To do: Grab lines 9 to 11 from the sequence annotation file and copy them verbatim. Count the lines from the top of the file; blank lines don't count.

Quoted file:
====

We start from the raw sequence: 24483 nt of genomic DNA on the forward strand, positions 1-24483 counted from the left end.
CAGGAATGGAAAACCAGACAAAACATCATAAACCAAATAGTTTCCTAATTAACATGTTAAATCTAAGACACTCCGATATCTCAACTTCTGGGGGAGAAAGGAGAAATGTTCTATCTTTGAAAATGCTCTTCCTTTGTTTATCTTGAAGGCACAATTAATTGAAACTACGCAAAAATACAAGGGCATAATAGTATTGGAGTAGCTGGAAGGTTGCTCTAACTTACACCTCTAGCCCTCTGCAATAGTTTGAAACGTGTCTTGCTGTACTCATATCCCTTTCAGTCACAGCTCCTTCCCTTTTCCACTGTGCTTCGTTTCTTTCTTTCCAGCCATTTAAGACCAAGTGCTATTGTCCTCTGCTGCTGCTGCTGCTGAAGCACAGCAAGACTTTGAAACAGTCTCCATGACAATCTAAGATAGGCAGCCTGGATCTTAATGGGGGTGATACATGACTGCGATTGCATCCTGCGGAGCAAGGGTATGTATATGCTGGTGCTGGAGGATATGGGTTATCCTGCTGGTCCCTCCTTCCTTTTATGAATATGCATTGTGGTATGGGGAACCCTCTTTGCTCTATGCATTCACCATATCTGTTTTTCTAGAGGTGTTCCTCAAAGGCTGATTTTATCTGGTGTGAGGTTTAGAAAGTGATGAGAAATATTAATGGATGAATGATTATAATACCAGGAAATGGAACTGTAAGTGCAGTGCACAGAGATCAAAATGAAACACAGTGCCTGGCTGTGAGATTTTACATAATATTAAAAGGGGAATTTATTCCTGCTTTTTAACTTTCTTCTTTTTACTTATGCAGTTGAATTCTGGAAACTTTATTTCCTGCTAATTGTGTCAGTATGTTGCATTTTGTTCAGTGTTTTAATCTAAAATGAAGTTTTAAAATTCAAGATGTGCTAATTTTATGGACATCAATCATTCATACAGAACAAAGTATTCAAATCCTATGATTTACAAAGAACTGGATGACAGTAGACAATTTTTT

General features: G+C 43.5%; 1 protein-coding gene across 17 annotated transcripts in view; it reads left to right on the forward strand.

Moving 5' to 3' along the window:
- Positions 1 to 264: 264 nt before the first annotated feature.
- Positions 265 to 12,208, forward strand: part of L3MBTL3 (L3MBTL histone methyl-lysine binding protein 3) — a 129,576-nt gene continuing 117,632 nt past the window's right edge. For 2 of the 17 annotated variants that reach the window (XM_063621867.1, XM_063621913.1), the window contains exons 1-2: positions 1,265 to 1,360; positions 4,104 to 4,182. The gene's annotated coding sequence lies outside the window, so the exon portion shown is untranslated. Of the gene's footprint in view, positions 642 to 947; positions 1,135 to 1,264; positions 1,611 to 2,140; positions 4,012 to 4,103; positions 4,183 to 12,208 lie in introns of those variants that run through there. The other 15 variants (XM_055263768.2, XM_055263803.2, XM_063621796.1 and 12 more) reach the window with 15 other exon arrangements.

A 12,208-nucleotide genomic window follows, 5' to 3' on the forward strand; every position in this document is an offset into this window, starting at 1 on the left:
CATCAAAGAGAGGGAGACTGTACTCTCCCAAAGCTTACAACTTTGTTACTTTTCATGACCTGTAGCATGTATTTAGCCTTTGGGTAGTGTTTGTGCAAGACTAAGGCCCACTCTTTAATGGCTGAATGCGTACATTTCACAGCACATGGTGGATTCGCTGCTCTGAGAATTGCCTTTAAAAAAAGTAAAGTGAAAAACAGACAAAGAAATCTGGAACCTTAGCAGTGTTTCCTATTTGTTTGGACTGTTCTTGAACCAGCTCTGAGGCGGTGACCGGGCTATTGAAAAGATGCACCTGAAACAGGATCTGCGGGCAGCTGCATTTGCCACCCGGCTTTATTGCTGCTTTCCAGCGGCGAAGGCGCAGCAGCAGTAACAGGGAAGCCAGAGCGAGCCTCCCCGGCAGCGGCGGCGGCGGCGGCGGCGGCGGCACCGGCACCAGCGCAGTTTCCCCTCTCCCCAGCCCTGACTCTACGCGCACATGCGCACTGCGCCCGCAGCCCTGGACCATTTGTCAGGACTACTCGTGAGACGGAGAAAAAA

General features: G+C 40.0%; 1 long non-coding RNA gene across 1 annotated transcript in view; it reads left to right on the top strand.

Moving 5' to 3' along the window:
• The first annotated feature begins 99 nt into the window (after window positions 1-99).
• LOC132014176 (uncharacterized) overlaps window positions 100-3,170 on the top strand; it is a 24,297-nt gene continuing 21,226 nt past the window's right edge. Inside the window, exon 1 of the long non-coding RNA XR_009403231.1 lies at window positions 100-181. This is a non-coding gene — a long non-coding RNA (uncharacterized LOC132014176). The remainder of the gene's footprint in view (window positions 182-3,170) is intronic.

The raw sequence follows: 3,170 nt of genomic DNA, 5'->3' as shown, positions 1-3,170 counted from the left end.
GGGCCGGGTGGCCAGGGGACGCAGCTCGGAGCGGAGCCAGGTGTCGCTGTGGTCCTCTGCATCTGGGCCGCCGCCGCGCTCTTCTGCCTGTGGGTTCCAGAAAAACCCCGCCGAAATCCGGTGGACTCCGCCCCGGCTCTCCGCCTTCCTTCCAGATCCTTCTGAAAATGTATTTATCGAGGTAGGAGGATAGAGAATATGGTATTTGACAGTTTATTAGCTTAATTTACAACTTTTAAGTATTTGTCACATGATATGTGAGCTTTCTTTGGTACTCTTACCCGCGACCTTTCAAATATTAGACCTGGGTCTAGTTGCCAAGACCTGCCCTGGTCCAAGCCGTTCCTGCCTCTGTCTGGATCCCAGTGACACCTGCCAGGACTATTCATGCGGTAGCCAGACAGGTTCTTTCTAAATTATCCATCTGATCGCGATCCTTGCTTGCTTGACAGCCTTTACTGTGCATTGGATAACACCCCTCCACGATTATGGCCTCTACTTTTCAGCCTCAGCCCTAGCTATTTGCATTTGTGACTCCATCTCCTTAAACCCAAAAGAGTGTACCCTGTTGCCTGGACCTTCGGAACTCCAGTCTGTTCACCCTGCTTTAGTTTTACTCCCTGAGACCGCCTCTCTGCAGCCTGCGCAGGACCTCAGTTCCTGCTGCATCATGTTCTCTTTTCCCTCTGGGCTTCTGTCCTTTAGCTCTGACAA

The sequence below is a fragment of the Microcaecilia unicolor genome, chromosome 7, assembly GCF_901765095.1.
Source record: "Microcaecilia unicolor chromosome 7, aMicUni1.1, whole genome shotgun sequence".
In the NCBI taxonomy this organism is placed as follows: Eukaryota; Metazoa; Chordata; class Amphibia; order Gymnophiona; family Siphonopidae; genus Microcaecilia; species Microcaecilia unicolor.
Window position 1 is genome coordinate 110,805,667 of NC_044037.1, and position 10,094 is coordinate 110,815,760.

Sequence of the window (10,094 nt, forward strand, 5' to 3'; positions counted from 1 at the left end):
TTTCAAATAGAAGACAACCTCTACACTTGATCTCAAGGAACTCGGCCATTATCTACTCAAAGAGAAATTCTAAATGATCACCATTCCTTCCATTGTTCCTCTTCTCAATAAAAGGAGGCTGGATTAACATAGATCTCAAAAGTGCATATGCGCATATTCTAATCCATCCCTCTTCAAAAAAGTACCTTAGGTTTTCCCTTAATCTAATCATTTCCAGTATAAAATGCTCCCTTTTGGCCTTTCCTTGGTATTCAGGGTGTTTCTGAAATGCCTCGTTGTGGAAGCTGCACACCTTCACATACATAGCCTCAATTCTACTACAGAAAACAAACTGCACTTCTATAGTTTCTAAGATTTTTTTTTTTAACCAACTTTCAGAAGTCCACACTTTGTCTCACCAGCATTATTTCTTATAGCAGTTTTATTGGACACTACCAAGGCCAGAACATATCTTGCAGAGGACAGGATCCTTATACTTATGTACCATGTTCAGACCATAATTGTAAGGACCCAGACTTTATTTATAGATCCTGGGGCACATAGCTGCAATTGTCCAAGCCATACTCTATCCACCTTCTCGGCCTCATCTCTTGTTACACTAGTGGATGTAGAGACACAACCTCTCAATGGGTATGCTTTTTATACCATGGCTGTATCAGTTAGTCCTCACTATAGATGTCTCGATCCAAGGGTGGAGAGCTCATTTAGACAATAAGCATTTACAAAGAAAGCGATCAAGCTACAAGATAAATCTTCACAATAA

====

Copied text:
General features: G+C 40.0%; 1 long non-coding RNA gene across 1 annotated transcript in view; it reads left to right on the top strand.

Moving 5' to 3' along the window:
• The first annotated feature begins 99 nt into the window (after window positions 1-99).